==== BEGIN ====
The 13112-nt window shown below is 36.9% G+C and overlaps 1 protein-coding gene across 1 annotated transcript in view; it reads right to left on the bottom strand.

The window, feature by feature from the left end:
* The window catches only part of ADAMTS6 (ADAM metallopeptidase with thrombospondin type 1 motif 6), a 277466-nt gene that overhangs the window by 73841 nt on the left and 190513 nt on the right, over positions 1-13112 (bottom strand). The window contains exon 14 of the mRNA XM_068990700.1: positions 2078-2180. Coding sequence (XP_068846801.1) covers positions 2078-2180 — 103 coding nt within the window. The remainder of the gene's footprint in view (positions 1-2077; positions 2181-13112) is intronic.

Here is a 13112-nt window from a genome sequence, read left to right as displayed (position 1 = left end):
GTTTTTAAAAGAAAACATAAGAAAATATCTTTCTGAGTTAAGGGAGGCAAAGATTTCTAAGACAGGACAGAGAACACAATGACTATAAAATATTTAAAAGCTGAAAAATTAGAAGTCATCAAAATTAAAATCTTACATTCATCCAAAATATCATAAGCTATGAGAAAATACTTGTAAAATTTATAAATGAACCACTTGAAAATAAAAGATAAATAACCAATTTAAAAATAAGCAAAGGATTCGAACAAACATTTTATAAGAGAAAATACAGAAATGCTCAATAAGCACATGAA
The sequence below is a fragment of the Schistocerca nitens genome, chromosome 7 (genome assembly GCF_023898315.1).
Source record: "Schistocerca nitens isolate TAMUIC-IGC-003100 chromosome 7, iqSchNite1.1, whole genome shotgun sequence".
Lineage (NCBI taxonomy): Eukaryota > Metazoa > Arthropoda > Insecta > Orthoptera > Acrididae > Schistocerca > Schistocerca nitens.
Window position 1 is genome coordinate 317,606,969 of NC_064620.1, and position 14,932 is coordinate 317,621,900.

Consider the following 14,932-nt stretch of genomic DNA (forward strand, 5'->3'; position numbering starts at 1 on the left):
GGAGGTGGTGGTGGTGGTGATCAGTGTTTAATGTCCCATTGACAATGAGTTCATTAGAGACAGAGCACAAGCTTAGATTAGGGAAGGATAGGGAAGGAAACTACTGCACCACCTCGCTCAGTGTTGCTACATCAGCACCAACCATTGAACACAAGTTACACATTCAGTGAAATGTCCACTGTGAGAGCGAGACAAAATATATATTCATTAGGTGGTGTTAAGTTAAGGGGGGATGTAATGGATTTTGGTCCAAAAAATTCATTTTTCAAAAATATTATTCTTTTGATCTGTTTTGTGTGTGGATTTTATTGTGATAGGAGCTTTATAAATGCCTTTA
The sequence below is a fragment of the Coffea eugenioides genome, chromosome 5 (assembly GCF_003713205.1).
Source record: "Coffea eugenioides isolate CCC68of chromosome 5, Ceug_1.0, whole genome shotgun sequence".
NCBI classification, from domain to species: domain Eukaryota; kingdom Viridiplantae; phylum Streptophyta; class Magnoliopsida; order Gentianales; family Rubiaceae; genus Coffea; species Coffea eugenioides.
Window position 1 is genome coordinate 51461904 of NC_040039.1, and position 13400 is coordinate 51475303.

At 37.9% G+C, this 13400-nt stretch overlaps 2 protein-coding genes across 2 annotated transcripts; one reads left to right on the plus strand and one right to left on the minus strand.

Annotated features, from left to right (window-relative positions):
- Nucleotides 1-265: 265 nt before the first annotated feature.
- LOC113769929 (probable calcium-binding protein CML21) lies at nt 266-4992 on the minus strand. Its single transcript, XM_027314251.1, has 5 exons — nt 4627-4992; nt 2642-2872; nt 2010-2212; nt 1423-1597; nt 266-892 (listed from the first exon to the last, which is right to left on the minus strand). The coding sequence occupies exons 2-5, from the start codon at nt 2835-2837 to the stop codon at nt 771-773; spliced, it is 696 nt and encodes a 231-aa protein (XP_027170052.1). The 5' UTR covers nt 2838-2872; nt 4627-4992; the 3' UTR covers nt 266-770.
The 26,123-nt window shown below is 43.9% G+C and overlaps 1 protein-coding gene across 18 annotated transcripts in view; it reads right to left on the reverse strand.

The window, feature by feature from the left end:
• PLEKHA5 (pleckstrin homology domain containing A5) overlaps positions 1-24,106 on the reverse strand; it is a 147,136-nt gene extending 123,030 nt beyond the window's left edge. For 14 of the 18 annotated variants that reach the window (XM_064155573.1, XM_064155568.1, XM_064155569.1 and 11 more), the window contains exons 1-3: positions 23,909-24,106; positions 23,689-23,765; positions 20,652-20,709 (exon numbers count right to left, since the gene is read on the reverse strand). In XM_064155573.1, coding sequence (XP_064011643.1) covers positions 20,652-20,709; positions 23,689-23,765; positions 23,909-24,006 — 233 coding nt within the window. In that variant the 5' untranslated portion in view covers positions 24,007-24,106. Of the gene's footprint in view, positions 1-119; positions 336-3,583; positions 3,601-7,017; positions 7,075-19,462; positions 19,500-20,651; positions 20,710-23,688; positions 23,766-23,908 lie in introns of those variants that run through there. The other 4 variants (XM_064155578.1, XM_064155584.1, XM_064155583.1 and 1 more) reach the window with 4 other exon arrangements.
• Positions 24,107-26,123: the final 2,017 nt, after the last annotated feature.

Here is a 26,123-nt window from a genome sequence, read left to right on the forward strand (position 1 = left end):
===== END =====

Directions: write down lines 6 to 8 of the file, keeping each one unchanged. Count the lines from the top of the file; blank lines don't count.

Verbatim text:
The sequence below is a fragment of the Schistocerca nitens genome, chromosome 7 (genome assembly GCF_023898315.1).
Source record: "Schistocerca nitens isolate TAMUIC-IGC-003100 chromosome 7, iqSchNite1.1, whole genome shotgun sequence".
Lineage (NCBI taxonomy): Eukaryota > Metazoa > Arthropoda > Insecta > Orthoptera > Acrididae > Schistocerca > Schistocerca nitens.